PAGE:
Skip navigation

James Bohman

James Bohman is Danforth Professor of Philosophy at Saint Louis University. He is the author, editor, or translator of many books.

Titles by This Author

From Dêmos to Dêmoi

Today democracy is both exalted as the "best means to realize human rights" and seen as weakened because of globalization and delegation of authority beyond the nation-state. In this provocative book, James Bohman argues that democracies face a period of renewal and transformation and that democracy itself needs redefinition according to a new transnational ideal.

Pluralism, Complexity, and Democracy

How can we create a vital and inclusive pluralistic democracy? In Public Deliberation, James Bohman offers answers to this question, showing how democratic theory and democratic practice can be remade to face new challenges. Arguing against the skepticism about democracy that flourishes today on both ends of the political spectrum, Bohman proposes a model of public deliberation that will allow expansions of democratic practice, even in the face of increasing pluralism, inequality, and social complexity.

Problems of Indeterminacy

Under the influence of post-empiricism, philosophy of science has in recent years begun to show a healthier respect for history and actual practice. In this accessible account, James Bohman shows how this model can be applied to the social sciences, opening the way for a new synthesis that finds rigor within the necessary indeterminacy of practice.

Titles by This Editor

The Transformation of Critical Theory, Essays in Honor of Thomas McCarthy

The essays in this volume reflect on and expand Frankfurt School critical theory as reformulated after World War II by Karl-Otto Apel, Jürgen Habermas, and others. Frankfurt School critical theory since the pragmatic turn has become a richer source of critical analysis that is at the same time socially and politically more effective. The essays are dedicated to Thomas McCarthy, who has done perhaps more than any other scholar to introduce English-speaking audiences to contemporary German critical theory.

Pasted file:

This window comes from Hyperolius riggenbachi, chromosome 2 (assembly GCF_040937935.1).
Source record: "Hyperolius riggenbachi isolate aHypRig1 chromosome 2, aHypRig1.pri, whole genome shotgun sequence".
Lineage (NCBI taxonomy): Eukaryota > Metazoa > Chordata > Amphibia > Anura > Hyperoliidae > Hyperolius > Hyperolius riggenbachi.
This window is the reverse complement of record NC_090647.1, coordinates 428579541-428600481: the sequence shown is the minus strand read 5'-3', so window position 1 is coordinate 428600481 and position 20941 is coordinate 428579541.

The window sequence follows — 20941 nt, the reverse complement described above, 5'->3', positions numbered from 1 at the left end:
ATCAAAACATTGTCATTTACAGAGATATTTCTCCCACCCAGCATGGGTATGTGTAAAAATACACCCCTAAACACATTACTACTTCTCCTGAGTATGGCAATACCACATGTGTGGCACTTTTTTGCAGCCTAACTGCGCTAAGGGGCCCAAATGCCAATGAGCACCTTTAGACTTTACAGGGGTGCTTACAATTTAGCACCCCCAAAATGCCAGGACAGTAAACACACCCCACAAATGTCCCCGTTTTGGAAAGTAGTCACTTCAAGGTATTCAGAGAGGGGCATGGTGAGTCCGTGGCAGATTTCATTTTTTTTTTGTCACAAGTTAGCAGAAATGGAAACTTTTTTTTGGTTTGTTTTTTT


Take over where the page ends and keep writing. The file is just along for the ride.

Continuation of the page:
Essays on Reason and Politics

Ideals of democratic participation and rational self-government have long informed modern political theory. As a recent elaboration of these ideals, the concept of deliberative democracy is based on the principle that legitimate democracy issues from the public deliberation of citizens. This remarkably fruitful concept has spawned investigations along a number of lines.

Essays on Kant's Cosmopolitan Ideal

In 1795 Immanuel Kant published an essay entitled "Toward Perpetual Peace: A Philosophical Sketch." The immediate occasion for the essay was the March 1795 signing of the Treaty of Basel by Prussia and revolutionary France, which Kant condemned as only "the suspension of hostilities, not a peace." In the essay, Kant argues that it is humankind's immediate duty to solve the problem of violence and enter into the cosmopolitan ideal of a universal community of all peoples governed by the rule of law.

End or Transformation?

After Philosophy provides an excellent framework for understanding the most important strains of current philosophical work in North America, England, France, and Germany. The selections from the work of fourteen contemporary philosophers not only display the multiplicity of approaches being pursued since the breakup of any consensus on what philosophy is, but also help to clarify this proliferation of views and to spell out today's basic options for doing, or not doing, philosophy today.